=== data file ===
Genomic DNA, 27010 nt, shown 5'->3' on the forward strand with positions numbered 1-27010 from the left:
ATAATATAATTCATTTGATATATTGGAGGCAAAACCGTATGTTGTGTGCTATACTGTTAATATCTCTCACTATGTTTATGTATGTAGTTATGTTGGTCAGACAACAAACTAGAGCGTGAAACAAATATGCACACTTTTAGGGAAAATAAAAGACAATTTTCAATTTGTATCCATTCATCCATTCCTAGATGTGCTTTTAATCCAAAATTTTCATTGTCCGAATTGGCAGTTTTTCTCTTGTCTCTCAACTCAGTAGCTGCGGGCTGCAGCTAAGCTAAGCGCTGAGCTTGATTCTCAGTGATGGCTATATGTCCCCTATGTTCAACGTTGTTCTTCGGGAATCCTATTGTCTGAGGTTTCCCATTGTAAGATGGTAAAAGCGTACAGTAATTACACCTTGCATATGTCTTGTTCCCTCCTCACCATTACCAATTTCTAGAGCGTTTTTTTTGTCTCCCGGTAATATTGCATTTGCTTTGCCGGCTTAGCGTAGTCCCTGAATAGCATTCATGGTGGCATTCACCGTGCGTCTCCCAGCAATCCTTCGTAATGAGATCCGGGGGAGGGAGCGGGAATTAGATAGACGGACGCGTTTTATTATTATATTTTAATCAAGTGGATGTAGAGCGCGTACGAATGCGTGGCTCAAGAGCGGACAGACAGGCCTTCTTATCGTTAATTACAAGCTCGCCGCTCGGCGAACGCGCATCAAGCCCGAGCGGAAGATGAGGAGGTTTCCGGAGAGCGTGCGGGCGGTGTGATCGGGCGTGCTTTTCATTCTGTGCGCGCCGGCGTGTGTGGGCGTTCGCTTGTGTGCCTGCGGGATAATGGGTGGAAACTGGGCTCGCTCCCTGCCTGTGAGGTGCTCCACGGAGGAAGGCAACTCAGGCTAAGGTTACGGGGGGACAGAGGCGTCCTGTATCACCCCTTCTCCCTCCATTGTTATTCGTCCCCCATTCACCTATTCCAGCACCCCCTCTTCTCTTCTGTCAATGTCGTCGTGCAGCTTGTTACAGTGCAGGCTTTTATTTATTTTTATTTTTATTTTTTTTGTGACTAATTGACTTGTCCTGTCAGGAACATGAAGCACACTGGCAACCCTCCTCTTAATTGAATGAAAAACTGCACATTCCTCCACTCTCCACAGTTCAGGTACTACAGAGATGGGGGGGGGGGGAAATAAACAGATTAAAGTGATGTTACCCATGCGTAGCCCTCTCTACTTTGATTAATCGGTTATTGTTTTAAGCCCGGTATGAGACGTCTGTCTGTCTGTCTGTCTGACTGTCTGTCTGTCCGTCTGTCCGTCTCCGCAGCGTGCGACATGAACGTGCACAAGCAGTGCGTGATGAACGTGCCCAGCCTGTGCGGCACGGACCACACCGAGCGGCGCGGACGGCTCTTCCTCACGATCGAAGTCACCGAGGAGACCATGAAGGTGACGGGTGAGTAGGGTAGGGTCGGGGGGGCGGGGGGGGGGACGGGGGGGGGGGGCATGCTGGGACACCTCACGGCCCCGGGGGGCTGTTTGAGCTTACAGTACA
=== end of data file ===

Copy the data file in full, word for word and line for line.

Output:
Genomic DNA, 27010 nt, shown 5'->3' on the forward strand with positions numbered 1-27010 from the left:
ATAATATAATTCATTTGATATATTGGAGGCAAAACCGTATGTTGTGTGCTATACTGTTAATATCTCTCACTATGTTTATGTATGTAGTTATGTTGGTCAGACAACAAACTAGAGCGTGAAACAAATATGCACACTTTTAGGGAAAATAAAAGACAATTTTCAATTTGTATCCATTCATCCATTCCTAGATGTGCTTTTAATCCAAAATTTTCATTGTCCGAATTGGCAGTTTTTCTCTTGTCTCTCAACTCAGTAGCTGCGGGCTGCAGCTAAGCTAAGCGCTGAGCTTGATTCTCAGTGATGGCTATATGTCCCCTATGTTCAACGTTGTTCTTCGGGAATCCTATTGTCTGAGGTTTCCCATTGTAAGATGGTAAAAGCGTACAGTAATTACACCTTGCATATGTCTTGTTCCCTCCTCACCATTACCAATTTCTAGAGCGTTTTTTTTGTCTCCCGGTAATATTGCATTTGCTTTGCCGGCTTAGCGTAGTCCCTGAATAGCATTCATGGTGGCATTCACCGTGCGTCTCCCAGCAATCCTTCGTAATGAGATCCGGGGGAGGGAGCGGGAATTAGATAGACGGACGCGTTTTATTATTATATTTTAATCAAGTGGATGTAGAGCGCGTACGAATGCGTGGCTCAAGAGCGGACAGACAGGCCTTCTTATCGTTAATTACAAGCTCGCCGCTCGGCGAACGCGCATCAAGCCCGAGCGGAAGATGAGGAGGTTTCCGGAGAGCGTGCGGGCGGTGTGATCGGGCGTGCTTTTCATTCTGTGCGCGCCGGCGTGTGTGGGCGTTCGCTTGTGTGCCTGCGGGATAATGGGTGGAAACTGGGCTCGCTCCCTGCCTGTGAGGTGCTCCACGGAGGAAGGCAACTCAGGCTAAGGTTACGGGGGGACAGAGGCGTCCTGTATCACCCCTTCTCCCTCCATTGTTATTCGTCCCCCATTCACCTATTCCAGCACCCCCTCTTCTCTTCTGTCAATGTCGTCGTGCAGCTTGTTACAGTGCAGGCTTTTATTTATTTTTATTTTTATTTTTTTTGTGACTAATTGACTTGTCCTGTCAGGAACATGAAGCACACTGGCAACCCTCCTCTTAATTGAATGAAAAACTGCACATTCCTCCACTCTCCACAGTTCAGGTACTACAGAGATGGGGGGGGGGGGAAATAAACAGATTAAAGTGATGTTACCCATGCGTAGCCCTCTCTACTTTGATTAATCGGTTATTGTTTTAAGCCCGGTATGAGACGTCTGTCTGTCTGTCTGTCTGACTGTCTGTCTGTCCGTCTGTCCGTCTCCGCAGCGTGCGACATGAACGTGCACAAGCAGTGCGTGATGAACGTGCCCAGCCTGTGCGGCACGGACCACACCGAGCGGCGCGGACGGCTCTTCCTCACGATCGAAGTCACCGAGGAGACCATGAAGGTGACGGGTGAGTAGGGTAGGGTCGGGGGGGCGGGGGGGGGGACGGGGGGGGGGGGCATGCTGGGACACCTCACGGCCCCGGGGGGCTGTTTGAGCTTACAGTACA